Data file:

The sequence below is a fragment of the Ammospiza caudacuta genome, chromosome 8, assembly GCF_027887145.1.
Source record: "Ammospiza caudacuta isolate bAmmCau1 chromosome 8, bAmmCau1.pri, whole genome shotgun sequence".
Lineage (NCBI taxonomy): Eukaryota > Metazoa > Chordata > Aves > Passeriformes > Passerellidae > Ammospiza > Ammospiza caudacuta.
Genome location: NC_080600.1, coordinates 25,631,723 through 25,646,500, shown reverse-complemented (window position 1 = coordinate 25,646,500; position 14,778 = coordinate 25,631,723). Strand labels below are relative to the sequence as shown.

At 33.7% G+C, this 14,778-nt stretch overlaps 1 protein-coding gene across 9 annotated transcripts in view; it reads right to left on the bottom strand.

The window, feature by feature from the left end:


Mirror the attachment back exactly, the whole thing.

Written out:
The sequence below is a fragment of the Ammospiza caudacuta genome, chromosome 8, assembly GCF_027887145.1.
Source record: "Ammospiza caudacuta isolate bAmmCau1 chromosome 8, bAmmCau1.pri, whole genome shotgun sequence".
Lineage (NCBI taxonomy): Eukaryota > Metazoa > Chordata > Aves > Passeriformes > Passerellidae > Ammospiza > Ammospiza caudacuta.
Genome location: NC_080600.1, coordinates 25,631,723 through 25,646,500, shown reverse-complemented (window position 1 = coordinate 25,646,500; position 14,778 = coordinate 25,631,723). Strand labels below are relative to the sequence as shown.

At 33.7% G+C, this 14,778-nt stretch overlaps 1 protein-coding gene across 9 annotated transcripts in view; it reads right to left on the bottom strand.

The window, feature by feature from the left end: